If you're a fan of the Burt's Bees line of natural, environmentally friendly personal care products, you might have assumed that the Walt-Whitman lookalike on the label was a generic hippie dreamed up by marketing experts.
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But Burt Shavitz, who passed away on July 5 at age 80 in Bangor, Maine, was a real person and an actual beekeeper. Here are some intriguing facts about a man who was as wild and free-spirited as his likeness might suggest.
- In 1970 Shavitz abandoned his career and urban lifestyle as a New York City photojournalist for Time and Life after his photograph of a dour neighbor staring out her window made him realize "that would be me ... if I didn't get the hell out," he once explained to the New Yorker.
- He moved to Maine – "a Garden of Eden" he remembered from childhood visits – and built his first home there with lumber donated by neighbors window frames scavenged from the local dump.
- He became a beekeeper after a man whom he'd met as a news photographer gifted him his complete set of beekeeping gear, which he later described as "an act of God."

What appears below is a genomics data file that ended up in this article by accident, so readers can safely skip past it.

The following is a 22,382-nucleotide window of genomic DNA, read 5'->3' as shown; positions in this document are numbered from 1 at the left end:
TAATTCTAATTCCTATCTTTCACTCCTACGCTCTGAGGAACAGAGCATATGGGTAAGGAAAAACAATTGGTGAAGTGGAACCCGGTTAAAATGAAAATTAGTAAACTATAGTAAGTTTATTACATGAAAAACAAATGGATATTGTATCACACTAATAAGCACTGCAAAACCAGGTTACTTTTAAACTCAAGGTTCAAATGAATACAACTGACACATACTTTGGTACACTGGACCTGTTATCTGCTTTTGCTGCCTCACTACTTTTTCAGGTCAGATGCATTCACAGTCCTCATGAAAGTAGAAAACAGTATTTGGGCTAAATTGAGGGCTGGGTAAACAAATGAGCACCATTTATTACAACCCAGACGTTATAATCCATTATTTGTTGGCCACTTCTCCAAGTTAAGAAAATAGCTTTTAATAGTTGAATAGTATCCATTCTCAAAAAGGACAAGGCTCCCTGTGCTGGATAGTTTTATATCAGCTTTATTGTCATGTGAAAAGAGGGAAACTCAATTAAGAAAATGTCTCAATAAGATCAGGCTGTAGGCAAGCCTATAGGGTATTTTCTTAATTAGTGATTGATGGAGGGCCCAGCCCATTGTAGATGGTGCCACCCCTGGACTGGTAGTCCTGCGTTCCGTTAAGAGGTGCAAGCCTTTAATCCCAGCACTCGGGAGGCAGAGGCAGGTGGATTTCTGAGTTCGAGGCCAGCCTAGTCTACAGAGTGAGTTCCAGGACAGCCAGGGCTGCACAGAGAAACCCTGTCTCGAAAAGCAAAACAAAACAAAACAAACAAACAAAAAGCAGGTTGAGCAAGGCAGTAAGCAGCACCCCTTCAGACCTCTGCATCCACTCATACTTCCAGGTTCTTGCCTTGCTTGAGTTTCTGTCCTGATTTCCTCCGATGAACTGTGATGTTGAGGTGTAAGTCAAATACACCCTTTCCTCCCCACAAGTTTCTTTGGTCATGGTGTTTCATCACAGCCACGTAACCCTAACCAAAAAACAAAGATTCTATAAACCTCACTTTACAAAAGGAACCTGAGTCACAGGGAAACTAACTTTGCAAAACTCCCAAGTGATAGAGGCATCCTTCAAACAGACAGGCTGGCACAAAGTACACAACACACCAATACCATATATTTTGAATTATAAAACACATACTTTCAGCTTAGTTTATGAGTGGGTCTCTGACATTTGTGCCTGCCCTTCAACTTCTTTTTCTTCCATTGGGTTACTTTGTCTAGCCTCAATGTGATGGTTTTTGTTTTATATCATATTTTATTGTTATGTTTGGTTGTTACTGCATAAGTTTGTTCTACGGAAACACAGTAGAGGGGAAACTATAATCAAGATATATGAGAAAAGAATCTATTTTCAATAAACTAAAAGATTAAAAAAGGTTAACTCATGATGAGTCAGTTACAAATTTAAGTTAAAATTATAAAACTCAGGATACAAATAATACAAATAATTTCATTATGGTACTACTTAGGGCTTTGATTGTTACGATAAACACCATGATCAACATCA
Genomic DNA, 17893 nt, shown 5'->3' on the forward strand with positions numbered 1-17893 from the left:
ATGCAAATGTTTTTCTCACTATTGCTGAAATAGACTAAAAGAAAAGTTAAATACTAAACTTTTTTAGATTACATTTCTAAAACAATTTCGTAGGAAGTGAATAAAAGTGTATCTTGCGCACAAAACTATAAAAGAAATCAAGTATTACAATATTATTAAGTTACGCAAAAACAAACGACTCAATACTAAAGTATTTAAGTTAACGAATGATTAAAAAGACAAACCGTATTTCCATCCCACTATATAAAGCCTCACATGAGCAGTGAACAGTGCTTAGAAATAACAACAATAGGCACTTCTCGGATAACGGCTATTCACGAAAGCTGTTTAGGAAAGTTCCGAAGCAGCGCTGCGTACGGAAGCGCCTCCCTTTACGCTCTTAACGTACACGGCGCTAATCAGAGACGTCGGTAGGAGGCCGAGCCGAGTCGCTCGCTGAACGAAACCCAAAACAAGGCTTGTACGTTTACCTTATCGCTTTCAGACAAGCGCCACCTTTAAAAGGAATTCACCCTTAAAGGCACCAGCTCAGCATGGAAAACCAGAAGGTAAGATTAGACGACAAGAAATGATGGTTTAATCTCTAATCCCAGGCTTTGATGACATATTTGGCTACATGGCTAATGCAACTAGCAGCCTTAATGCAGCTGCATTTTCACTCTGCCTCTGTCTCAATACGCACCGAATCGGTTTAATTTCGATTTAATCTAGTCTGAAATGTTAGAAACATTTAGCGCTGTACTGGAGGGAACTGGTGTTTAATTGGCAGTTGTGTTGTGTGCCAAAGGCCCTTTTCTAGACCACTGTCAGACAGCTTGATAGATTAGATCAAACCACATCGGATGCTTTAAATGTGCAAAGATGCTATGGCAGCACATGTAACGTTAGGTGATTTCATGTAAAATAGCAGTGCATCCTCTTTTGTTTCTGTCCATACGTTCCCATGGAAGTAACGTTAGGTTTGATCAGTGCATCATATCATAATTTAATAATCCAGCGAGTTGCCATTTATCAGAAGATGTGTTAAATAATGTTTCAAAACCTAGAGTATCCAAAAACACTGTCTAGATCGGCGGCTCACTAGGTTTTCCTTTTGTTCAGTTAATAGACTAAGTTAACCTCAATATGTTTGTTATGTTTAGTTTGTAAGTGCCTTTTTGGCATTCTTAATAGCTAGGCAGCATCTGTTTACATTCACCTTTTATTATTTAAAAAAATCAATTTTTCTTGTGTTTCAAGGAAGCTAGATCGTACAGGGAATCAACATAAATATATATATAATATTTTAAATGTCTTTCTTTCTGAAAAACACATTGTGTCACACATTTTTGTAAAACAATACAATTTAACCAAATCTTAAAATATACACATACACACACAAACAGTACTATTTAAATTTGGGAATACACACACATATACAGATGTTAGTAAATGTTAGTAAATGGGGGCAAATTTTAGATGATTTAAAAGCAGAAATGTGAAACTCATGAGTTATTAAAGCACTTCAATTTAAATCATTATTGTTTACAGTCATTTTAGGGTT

- He met his future business partner, artist Roxanne Quimby, when he gave her a ride hitchhiking.
- He and Quimby started out selling candles made from wax from Shavitz's hives before expanding into personal products.
- Though he reportedly received $4 million after the company was sold to investors in the 2000s, he continued to live an austere lifestyle without running water and heating his house with a wood stove.
- He didn't own an alarm clock.
- According to Mental Floss, the image on the product label was from a wood carving created by artist A.C. Kulik.
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Here's the trailer to the 2014 documentary about him, Burt's Buzz.
Photo: AP Photo/Robert F. Bukaty